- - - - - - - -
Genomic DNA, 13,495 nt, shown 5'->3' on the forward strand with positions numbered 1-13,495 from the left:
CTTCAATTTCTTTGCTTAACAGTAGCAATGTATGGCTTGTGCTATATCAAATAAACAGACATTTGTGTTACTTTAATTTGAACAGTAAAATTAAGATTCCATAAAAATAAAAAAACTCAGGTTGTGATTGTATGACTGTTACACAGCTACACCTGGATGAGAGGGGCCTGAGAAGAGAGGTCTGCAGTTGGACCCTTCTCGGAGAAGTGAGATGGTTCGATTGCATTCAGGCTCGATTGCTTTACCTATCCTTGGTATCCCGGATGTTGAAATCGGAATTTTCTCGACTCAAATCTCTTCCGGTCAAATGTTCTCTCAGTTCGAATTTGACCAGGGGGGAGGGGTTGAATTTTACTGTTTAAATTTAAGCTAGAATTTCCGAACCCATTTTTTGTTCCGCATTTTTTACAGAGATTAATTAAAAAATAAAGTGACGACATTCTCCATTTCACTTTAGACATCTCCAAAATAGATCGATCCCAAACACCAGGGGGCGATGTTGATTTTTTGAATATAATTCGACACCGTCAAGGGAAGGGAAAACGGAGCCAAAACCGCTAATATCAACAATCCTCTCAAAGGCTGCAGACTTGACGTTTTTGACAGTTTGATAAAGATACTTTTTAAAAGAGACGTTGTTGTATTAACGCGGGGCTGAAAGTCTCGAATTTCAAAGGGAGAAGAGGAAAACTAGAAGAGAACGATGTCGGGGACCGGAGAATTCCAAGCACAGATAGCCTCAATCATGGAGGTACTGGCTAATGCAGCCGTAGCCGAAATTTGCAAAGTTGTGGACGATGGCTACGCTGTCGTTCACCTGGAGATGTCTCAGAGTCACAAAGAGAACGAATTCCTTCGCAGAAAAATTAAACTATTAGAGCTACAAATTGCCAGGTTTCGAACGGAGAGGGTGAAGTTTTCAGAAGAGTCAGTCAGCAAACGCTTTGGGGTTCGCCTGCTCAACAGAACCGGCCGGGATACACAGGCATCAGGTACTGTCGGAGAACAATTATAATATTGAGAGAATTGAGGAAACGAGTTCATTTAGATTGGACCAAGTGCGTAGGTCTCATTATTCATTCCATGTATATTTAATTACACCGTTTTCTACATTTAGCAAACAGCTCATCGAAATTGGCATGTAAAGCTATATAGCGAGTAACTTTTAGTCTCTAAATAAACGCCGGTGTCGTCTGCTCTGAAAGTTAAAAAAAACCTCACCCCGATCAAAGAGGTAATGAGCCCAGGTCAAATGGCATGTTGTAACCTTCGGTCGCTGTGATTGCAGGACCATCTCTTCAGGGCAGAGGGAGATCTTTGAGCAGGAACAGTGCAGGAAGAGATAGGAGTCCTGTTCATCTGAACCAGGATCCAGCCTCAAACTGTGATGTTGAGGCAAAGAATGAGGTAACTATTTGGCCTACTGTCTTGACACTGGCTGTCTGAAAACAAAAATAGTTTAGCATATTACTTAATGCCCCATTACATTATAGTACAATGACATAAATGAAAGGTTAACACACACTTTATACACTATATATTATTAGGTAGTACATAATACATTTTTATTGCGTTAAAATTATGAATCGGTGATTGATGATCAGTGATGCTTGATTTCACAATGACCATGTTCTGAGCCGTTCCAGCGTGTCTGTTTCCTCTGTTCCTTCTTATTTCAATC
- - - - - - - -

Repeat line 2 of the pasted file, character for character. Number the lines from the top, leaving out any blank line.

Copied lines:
CTTCAATTTCTTTGCTTAACAGTAGCAATGTATGGCTTGTGCTATATCAAATAAACAGACATTTGTGTTACTTTAATTTGAACAGTAAAATTAAGATTCCATAAAAATAAAAAAACTCAGGTTGTGATTGTATGACTGTTACACAGCTACACCTGGATGAGAGGGGCCTGAGAAGAGAGGTCTGCAGTTGGACCCTTCTCGGAGAAGTGAGATGGTTCGATTGCATTCAGGCTCGATTGCTTTACCTATCCTTGGTATCCCGGATGTTGAAATCGGAATTTTCTCGACTCAAATCTCTTCCGGTCAAATGTTCTCTCAGTTCGAATTTGACCAGGGGGGAGGGGTTGAATTTTACTGTTTAAATTTAAGCTAGAATTTCCGAACCCATTTTTTGTTCCGCATTTTTTACAGAGATTAATTAAAAAATAAAGTGACGACATTCTCCATTTCACTTTAGACATCTCCAAAATAGATCGATCCCAAACACCAGGGGGCGATGTTGATTTTTTGAATATAATTCGACACCGTCAAGGGAAGGGAAAACGGAGCCAAAACCGCTAATATCAACAATCCTCTCAAAGGCTGCAGACTTGACGTTTTTGACAGTTTGATAAAGATACTTTTTAAAAGAGACGTTGTTGTATTAACGCGGGGCTGAAAGTCTCGAATTTCAAAGGGAGAAGAGGAAAACTAGAAGAGAACGATGTCGGGGACCGGAGAATTCCAAGCACAGATAGCCTCAATCATGGAGGTACTGGCTAATGCAGCCGTAGCCGAAATTTGCAAAGTTGTGGACGATGGCTACGCTGTCGTTCACCTGGAGATGTCTCAGAGTCACAAAGAGAACGAATTCCTTCGCAGAAAAATTAAACTATTAGAGCTACAAATTGCCAGGTTTCGAACGGAGAGGGTGAAGTTTTCAGAAGAGTCAGTCAGCAAACGCTTTGGGGTTCGCCTGCTCAACAGAACCGGCCGGGATACACAGGCATCAGGTACTGTCGGAGAACAATTATAATATTGAGAGAATTGAGGAAACGAGTTCATTTAGATTGGACCAAGTGCGTAGGTCTCATTATTCATTCCATGTATATTTAATTACACCGTTTTCTACATTTAGCAAACAGCTCATCGAAATTGGCATGTAAAGCTATATAGCGAGTAACTTTTAGTCTCTAAATAAACGCCGGTGTCGTCTGCTCTGAAAGTTAAAAAAAACCTCACCCCGATCAAAGAGGTAATGAGCCCAGGTCAAATGGCATGTTGTAACCTTCGGTCGCTGTGATTGCAGGACCATCTCTTCAGGGCAGAGGGAGATCTTTGAGCAGGAACAGTGCAGGAAGAGATAGGAGTCCTGTTCATCTGAACCAGGATCCAGCCTCAAACTGTGATGTTGAGGCAAAGAATGAGGTAACTATTTGGCCTACTGTCTTGACACTGGCTGTCTGAAAACAAAAATAGTTTAGCATATTACTTAATGCCCCATTACATTATAGTACAATGACATAAATGAAAGGTTAACACACACTTTATACACTATATATTATTAGGTAGTACATAATACATTTTTATTGCGTTAAAATTATGAATCGGTGATTGATGATCAGTGATGCTTGATTTCACAATGACCATGTTCTGAGCCGTTCCAGCGTGTCTGTTTCCTCTGTTCCTTCTTATTTCAATC